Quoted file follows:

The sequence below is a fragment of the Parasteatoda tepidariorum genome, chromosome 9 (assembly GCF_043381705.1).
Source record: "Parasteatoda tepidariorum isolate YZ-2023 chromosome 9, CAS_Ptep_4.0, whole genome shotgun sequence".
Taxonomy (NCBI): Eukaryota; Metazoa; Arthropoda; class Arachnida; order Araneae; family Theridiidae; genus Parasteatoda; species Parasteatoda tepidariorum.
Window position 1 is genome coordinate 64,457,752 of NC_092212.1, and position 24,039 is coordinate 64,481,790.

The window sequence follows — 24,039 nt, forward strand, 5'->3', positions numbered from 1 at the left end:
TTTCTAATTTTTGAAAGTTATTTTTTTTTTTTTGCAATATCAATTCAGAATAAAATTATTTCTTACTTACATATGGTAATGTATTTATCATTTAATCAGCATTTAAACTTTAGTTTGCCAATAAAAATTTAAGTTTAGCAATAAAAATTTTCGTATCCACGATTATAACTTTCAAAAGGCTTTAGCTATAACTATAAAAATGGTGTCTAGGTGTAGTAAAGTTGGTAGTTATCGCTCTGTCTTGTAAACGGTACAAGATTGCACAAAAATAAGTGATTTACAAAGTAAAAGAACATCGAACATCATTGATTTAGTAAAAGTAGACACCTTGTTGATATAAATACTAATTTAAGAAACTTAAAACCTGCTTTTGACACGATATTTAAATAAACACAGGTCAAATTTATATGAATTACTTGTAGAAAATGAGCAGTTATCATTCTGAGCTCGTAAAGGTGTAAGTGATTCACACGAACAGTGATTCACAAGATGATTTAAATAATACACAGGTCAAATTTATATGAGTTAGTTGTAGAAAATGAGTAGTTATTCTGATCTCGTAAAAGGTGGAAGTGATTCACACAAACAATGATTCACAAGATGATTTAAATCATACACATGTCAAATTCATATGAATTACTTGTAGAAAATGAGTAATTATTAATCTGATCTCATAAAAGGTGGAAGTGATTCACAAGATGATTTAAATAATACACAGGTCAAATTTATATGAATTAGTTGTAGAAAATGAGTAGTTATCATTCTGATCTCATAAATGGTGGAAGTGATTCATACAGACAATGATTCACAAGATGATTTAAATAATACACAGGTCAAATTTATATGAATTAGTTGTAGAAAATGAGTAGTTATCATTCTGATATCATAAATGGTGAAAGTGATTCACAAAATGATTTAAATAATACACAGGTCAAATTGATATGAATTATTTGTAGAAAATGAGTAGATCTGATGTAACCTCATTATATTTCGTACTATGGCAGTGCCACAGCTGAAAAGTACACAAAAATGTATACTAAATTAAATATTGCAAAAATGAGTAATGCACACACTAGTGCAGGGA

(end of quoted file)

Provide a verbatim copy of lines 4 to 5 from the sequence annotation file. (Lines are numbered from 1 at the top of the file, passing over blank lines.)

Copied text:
Window position 1 is genome coordinate 64,457,752 of NC_092212.1, and position 24,039 is coordinate 64,481,790.

The window sequence follows — 24,039 nt, forward strand, 5'->3', positions numbered from 1 at the left end: